Why Do We Do This?
This is going to sound preachy. If so, I apologize in advance. My goal is not to preach but rather inform and encourage. I understand that there are those out there who enjoy creature comforts. They have worked hard all their lives and now they are living comfortably in their 4,000 square foot home with two SUVs in the garage and club memberships. They eat at the finest restaurants because they deserve to do so, dammit. They have played the capitalistic game all their lives and they see nothing wrong with reaping the benefits.
Again, bravo for you!
It’s just not for me.
I’ve got concerns.
I see a planet that is being raped daily. Many of our non-renewable resources are disappearing. Whole forests are disappearing. GMO foods are poisoning us. Laws and regulations are ignored so that the industrial machine can keep on keeping on.
And I feel it’s my responsibility to do my part to counteract that damage.
It’s as simple as that. I’m really not trying to convince anyone that my lifestyle is better than theirs. I don’t debate politics with Republicans and I don’t debate economics with corporate CEOs. This is my way and I leave you to your way, and may we all live in peace.
Do I feel I’m really making a difference? Maybe or maybe not, but I know I have to at least try to be a part of the solution. I have to live with myself, and I don’t like living with a wasteful, self-centered person. So I do what I do.
I go to bed at night knowing that I have tried my best to live in harmony with the Earth. I enjoy the fact that I am eating foods that I grew and raised. I am continuing a tradition that has been passed down by generations, and that makes me feel good and in touch with my roots. If this lifestyle was good enough for my grandparents then it’s good enough for me.
So What Do You Think?
It really is not difficult to do. There is an initial outlay of physical labor, but once the planning is done and the muscles have been exercised, maintaining an urban farm is fairly easy. I spend about an hour a day keeping this place running and functioning smoothly. I know people who watch television four hours each night. I consider my hour farming to be much more worthwhile.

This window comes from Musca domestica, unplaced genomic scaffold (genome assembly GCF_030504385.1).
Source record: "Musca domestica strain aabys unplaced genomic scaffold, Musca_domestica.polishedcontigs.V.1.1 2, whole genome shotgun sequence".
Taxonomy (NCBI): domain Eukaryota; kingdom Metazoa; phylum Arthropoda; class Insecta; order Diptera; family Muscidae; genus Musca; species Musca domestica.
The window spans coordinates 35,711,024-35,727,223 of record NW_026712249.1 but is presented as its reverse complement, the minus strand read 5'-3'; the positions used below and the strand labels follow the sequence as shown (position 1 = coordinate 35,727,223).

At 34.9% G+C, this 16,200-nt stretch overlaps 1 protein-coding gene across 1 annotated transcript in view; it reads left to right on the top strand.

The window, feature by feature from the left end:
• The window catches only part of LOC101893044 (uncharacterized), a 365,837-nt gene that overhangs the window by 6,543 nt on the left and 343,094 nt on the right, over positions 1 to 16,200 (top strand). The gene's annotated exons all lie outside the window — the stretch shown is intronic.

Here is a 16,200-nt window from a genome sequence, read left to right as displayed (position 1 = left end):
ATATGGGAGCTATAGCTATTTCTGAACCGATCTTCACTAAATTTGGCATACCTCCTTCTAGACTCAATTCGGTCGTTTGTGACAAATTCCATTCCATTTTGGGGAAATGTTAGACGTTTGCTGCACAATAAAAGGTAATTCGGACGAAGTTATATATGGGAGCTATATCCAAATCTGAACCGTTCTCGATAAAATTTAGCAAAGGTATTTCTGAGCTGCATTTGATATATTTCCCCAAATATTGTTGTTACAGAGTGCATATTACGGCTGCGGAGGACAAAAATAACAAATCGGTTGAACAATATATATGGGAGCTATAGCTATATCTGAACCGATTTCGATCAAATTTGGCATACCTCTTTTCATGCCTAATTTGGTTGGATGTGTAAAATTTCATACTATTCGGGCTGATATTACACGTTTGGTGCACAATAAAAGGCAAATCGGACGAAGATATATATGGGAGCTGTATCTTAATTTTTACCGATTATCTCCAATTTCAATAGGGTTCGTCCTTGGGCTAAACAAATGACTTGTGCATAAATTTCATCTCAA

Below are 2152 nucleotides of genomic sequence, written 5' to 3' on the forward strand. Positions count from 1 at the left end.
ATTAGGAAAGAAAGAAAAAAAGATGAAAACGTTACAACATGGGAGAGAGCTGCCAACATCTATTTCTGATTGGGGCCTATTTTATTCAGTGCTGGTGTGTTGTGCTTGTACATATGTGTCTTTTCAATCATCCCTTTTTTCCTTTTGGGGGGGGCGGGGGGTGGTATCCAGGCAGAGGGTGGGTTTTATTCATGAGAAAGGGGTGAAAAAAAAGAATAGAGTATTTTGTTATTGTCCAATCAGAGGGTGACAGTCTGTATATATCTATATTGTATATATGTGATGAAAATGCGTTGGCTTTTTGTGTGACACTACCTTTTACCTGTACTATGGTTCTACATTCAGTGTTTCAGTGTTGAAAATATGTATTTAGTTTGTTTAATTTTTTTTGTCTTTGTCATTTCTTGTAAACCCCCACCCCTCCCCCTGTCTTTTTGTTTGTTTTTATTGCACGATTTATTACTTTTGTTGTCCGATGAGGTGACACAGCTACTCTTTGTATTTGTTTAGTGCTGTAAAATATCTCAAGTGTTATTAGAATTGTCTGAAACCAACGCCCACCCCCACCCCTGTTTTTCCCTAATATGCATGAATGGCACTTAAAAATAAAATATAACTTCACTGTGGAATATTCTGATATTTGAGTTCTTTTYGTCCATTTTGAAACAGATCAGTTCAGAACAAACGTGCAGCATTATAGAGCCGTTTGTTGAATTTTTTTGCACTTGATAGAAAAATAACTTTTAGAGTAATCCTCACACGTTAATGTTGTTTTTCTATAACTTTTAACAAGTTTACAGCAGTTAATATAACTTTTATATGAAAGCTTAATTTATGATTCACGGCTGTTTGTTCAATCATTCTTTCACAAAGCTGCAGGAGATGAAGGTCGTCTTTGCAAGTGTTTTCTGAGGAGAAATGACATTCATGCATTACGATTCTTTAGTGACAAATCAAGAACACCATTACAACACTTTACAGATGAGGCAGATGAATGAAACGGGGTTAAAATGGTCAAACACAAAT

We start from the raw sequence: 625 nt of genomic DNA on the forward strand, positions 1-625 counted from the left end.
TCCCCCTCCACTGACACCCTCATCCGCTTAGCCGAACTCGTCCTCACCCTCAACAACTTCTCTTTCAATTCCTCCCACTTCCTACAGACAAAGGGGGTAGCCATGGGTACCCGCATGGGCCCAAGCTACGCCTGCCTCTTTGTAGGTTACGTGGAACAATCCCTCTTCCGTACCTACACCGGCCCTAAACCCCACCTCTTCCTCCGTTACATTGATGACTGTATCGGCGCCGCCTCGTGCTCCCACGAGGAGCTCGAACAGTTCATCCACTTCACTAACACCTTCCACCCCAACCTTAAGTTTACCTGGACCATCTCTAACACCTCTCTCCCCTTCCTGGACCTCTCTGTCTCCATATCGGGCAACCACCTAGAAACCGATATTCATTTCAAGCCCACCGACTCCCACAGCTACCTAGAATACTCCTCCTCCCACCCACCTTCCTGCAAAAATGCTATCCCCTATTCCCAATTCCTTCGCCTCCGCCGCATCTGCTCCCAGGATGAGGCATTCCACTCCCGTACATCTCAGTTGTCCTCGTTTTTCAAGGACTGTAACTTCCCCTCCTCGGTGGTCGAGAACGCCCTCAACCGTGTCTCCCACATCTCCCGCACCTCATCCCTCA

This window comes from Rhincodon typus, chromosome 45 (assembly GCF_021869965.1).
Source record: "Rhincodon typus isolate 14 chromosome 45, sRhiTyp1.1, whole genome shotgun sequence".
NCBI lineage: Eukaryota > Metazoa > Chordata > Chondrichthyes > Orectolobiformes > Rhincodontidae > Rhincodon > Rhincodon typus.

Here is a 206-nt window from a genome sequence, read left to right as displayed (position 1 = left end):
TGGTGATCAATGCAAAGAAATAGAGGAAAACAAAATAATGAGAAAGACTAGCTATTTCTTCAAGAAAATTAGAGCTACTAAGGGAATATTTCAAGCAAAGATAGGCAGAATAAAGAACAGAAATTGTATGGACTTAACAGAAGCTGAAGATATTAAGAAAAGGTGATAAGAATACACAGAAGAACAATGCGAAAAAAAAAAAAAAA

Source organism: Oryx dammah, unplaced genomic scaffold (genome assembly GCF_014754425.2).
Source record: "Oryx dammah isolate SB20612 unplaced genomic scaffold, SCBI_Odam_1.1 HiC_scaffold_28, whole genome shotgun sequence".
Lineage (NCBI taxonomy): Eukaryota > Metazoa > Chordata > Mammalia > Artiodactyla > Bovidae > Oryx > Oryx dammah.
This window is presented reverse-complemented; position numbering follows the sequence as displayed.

If I’ve piqued your interest then get in touch with me. I’ll be happy to share some thoughts and suggestions with you to get you started. Bev keeps bugging me to start a blog about urban farming. Maybe I’ll do that. Seems like it would be time well-spent.
If you’re ever in our neighborhood, stop by and say hi. I’ll give you a tour. You can feed the chickens and play with the rabbits. I might even make you a fresh smoothie from our berries to quench your thirst.
A Late Addition
I actually wrote this article two weeks ago, but I’ve been a little slow in posting it. Since that time we’ve had some additions to our farm. We have a Nubian goat named Payote. She only has three legs and she’s a doll. I want to rename her Tripod. We also adopted her two babies for the next six weeks until they are old enough to be back on the big farm from whence they came.
In the city we are allowed two miniature goats. We got lucky with Payote. Some birth defect stunted her growth, so she meets the city regulations. When the babies get older we’ll send them back to our friend’s farm and then get ourselves another miniature goat to keep Payote company. We’ll milk them, make cheese and just enjoy their loyal company.
Now, if you’ll excuse me, I need to go clean out the goat enclosure. There seems to be an excess of poop in there. J
2015 William D. Holland (aka billybuc)